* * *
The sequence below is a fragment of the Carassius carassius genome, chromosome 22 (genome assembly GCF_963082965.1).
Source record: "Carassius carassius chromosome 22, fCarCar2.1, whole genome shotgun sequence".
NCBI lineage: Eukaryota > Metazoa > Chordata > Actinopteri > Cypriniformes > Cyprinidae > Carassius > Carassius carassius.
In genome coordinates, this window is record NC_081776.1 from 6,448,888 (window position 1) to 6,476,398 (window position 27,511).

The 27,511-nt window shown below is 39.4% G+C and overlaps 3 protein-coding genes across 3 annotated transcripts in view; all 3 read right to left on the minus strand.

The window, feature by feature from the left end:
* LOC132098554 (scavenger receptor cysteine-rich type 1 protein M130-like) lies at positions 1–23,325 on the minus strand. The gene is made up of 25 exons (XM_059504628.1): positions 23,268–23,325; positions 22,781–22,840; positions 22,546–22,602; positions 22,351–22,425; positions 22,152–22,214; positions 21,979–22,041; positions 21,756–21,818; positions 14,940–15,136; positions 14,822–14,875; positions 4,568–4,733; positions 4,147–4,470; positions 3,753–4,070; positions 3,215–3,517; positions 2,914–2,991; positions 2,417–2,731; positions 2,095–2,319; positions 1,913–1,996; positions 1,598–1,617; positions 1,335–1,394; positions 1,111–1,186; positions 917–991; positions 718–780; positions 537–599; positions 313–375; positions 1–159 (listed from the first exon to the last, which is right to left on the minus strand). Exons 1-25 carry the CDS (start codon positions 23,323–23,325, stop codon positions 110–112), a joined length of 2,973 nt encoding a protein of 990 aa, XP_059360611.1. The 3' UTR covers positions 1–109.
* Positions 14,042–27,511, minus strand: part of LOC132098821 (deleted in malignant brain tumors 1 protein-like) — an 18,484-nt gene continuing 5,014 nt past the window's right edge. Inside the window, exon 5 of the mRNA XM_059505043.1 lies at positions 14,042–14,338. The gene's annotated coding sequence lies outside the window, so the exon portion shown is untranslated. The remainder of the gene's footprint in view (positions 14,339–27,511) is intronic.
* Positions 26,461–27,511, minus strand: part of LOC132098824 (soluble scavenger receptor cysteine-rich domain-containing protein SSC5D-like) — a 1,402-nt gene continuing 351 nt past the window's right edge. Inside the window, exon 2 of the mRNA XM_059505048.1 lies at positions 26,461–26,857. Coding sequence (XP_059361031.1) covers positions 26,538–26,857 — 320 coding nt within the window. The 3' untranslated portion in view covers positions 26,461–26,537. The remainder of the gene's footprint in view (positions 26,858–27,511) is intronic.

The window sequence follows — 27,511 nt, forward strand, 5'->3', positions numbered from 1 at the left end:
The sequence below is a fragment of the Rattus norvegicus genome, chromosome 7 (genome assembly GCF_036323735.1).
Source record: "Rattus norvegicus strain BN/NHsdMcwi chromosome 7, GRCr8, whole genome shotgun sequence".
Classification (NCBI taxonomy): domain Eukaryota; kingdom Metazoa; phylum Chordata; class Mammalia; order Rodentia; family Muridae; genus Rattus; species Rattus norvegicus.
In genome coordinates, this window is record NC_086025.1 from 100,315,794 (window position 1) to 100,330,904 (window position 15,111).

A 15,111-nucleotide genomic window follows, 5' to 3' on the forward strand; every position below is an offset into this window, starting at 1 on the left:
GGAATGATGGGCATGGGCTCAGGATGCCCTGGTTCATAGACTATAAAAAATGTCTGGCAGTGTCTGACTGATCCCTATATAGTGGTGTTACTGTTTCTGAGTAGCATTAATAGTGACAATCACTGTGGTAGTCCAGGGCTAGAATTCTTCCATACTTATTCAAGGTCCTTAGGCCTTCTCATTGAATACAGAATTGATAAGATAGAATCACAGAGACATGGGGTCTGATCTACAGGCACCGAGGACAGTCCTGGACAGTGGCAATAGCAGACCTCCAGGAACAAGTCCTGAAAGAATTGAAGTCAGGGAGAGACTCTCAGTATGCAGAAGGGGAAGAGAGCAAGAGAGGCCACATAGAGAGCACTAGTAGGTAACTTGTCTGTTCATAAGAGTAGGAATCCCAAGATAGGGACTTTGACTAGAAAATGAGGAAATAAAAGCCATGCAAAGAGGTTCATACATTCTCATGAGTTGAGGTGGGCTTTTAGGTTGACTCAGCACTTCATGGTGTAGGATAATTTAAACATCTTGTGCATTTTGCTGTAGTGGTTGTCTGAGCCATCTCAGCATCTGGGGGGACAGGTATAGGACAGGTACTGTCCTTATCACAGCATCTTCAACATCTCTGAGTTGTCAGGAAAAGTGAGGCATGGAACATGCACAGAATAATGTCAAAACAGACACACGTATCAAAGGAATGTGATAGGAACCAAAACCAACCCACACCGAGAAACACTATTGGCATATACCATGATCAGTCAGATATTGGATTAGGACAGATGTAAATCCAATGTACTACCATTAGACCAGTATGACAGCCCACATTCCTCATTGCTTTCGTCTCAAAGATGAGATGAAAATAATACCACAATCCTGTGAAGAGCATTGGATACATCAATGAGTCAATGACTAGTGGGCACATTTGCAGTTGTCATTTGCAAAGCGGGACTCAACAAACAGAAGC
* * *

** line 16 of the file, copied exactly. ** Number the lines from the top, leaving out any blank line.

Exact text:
GGAATGATGGGCATGGGCTCAGGATGCCCTGGTTCATAGACTATAAAAAATGTCTGGCAGTGTCTGACTGATCCCTATATAGTGGTGTTACTGTTTCTGAGTAGCATTAATAGTGACAATCACTGTGGTAGTCCAGGGCTAGAATTCTTCCATACTTATTCAAGGTCCTTAGGCCTTCTCATTGAATACAGAATTGATAAGATAGAATCACAGAGACATGGGGTCTGATCTACAGGCACCGAGGACAGTCCTGGACAGTGGCAATAGCAGACCTCCAGGAACAAGTCCTGAAAGAATTGAAGTCAGGGAGAGACTCTCAGTATGCAGAAGGGGAAGAGAGCAAGAGAGGCCACATAGAGAGCACTAGTAGGTAACTTGTCTGTTCATAAGAGTAGGAATCCCAAGATAGGGACTTTGACTAGAAAATGAGGAAATAAAAGCCATGCAAAGAGGTTCATACATTCTCATGAGTTGAGGTGGGCTTTTAGGTTGACTCAGCACTTCATGGTGTAGGATAATTTAAACATCTTGTGCATTTTGCTGTAGTGGTTGTCTGAGCCATCTCAGCATCTGGGGGGACAGGTATAGGACAGGTACTGTCCTTATCACAGCATCTTCAACATCTCTGAGTTGTCAGGAAAAGTGAGGCATGGAACATGCACAGAATAATGTCAAAACAGACACACGTATCAAAGGAATGTGATAGGAACCAAAACCAACCCACACCGAGAAACACTATTGGCATATACCATGATCAGTCAGATATTGGATTAGGACAGATGTAAATCCAATGTACTACCATTAGACCAGTATGACAGCCCACATTCCTCATTGCTTTCGTCTCAAAGATGAGATGAAAATAATACCACAATCCTGTGAAGAGCATTGGATACATCAATGAGTCAATGACTAGTGGGCACATTTGCAGTTGTCATTTGCAAAGCGGGACTCAACAAACAGAAGC